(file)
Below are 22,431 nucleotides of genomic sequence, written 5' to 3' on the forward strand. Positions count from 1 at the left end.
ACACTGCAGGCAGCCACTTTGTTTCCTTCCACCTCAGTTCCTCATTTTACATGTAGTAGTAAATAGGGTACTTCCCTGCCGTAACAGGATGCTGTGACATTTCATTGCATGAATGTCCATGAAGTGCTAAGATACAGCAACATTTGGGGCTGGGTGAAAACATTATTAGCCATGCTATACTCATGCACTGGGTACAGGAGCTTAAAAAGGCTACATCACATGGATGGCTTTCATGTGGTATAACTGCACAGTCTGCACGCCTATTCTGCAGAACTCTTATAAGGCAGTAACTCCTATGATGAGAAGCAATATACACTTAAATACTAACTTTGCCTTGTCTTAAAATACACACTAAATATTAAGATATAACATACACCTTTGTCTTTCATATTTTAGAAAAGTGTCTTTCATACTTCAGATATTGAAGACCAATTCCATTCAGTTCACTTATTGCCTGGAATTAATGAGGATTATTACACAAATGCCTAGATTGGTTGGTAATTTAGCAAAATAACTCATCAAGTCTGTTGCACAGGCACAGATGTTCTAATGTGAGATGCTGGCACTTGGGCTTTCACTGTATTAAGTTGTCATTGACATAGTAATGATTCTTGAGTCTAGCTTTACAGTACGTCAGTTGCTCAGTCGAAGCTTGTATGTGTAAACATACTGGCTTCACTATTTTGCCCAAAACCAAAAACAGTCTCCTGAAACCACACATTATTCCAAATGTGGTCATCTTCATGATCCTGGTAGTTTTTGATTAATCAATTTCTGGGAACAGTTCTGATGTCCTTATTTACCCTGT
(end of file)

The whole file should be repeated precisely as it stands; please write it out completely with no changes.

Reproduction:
Below are 22,431 nucleotides of genomic sequence, written 5' to 3' on the forward strand. Positions count from 1 at the left end.
ACACTGCAGGCAGCCACTTTGTTTCCTTCCACCTCAGTTCCTCATTTTACATGTAGTAGTAAATAGGGTACTTCCCTGCCGTAACAGGATGCTGTGACATTTCATTGCATGAATGTCCATGAAGTGCTAAGATACAGCAACATTTGGGGCTGGGTGAAAACATTATTAGCCATGCTATACTCATGCACTGGGTACAGGAGCTTAAAAAGGCTACATCACATGGATGGCTTTCATGTGGTATAACTGCACAGTCTGCACGCCTATTCTGCAGAACTCTTATAAGGCAGTAACTCCTATGATGAGAAGCAATATACACTTAAATACTAACTTTGCCTTGTCTTAAAATACACACTAAATATTAAGATATAACATACACCTTTGTCTTTCATATTTTAGAAAAGTGTCTTTCATACTTCAGATATTGAAGACCAATTCCATTCAGTTCACTTATTGCCTGGAATTAATGAGGATTATTACACAAATGCCTAGATTGGTTGGTAATTTAGCAAAATAACTCATCAAGTCTGTTGCACAGGCACAGATGTTCTAATGTGAGATGCTGGCACTTGGGCTTTCACTGTATTAAGTTGTCATTGACATAGTAATGATTCTTGAGTCTAGCTTTACAGTACGTCAGTTGCTCAGTCGAAGCTTGTATGTGTAAACATACTGGCTTCACTATTTTGCCCAAAACCAAAAACAGTCTCCTGAAACCACACATTATTCCAAATGTGGTCATCTTCATGATCCTGGTAGTTTTTGATTAATCAATTTCTGGGAACAGTTCTGATGTCCTTATTTACCCTGT